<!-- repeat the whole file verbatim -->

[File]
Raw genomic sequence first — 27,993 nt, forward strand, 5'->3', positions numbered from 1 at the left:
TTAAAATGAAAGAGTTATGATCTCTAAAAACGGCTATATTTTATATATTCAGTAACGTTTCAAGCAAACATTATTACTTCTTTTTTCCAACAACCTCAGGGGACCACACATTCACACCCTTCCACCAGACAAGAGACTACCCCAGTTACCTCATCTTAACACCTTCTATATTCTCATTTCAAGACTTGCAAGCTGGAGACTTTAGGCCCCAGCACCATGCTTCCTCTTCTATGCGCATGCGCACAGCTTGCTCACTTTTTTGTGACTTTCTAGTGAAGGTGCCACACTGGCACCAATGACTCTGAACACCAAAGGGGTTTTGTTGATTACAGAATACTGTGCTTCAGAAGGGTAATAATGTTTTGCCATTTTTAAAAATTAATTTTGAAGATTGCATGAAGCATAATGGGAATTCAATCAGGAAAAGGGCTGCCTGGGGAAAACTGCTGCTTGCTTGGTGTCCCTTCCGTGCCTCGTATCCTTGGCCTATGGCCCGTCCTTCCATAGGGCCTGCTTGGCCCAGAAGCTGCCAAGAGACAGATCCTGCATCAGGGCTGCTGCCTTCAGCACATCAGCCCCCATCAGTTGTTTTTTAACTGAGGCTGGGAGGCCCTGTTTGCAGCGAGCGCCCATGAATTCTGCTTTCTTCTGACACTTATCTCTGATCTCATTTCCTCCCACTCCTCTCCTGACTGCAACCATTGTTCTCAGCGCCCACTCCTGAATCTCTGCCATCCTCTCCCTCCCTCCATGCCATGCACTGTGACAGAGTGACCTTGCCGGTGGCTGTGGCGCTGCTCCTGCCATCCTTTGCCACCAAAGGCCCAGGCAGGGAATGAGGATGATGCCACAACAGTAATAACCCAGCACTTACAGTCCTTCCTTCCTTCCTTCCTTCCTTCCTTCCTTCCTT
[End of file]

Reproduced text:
Raw genomic sequence first — 27,993 nt, forward strand, 5'->3', positions numbered from 1 at the left:
TTAAAATGAAAGAGTTATGATCTCTAAAAACGGCTATATTTTATATATTCAGTAACGTTTCAAGCAAACATTATTACTTCTTTTTTCCAACAACCTCAGGGGACCACACATTCACACCCTTCCACCAGACAAGAGACTACCCCAGTTACCTCATCTTAACACCTTCTATATTCTCATTTCAAGACTTGCAAGCTGGAGACTTTAGGCCCCAGCACCATGCTTCCTCTTCTATGCGCATGCGCACAGCTTGCTCACTTTTTTGTGACTTTCTAGTGAAGGTGCCACACTGGCACCAATGACTCTGAACACCAAAGGGGTTTTGTTGATTACAGAATACTGTGCTTCAGAAGGGTAATAATGTTTTGCCATTTTTAAAAATTAATTTTGAAGATTGCATGAAGCATAATGGGAATTCAATCAGGAAAAGGGCTGCCTGGGGAAAACTGCTGCTTGCTTGGTGTCCCTTCCGTGCCTCGTATCCTTGGCCTATGGCCCGTCCTTCCATAGGGCCTGCTTGGCCCAGAAGCTGCCAAGAGACAGATCCTGCATCAGGGCTGCTGCCTTCAGCACATCAGCCCCCATCAGTTGTTTTTTAACTGAGGCTGGGAGGCCCTGTTTGCAGCGAGCGCCCATGAATTCTGCTTTCTTCTGACACTTATCTCTGATCTCATTTCCTCCCACTCCTCTCCTGACTGCAACCATTGTTCTCAGCGCCCACTCCTGAATCTCTGCCATCCTCTCCCTCCCTCCATGCCATGCACTGTGACAGAGTGACCTTGCCGGTGGCTGTGGCGCTGCTCCTGCCATCCTTTGCCACCAAAGGCCCAGGCAGGGAATGAGGATGATGCCACAACAGTAATAACCCAGCACTTACAGTCCTTCCTTCCTTCCTTCCTTCCTTCCTTCCTTCCTT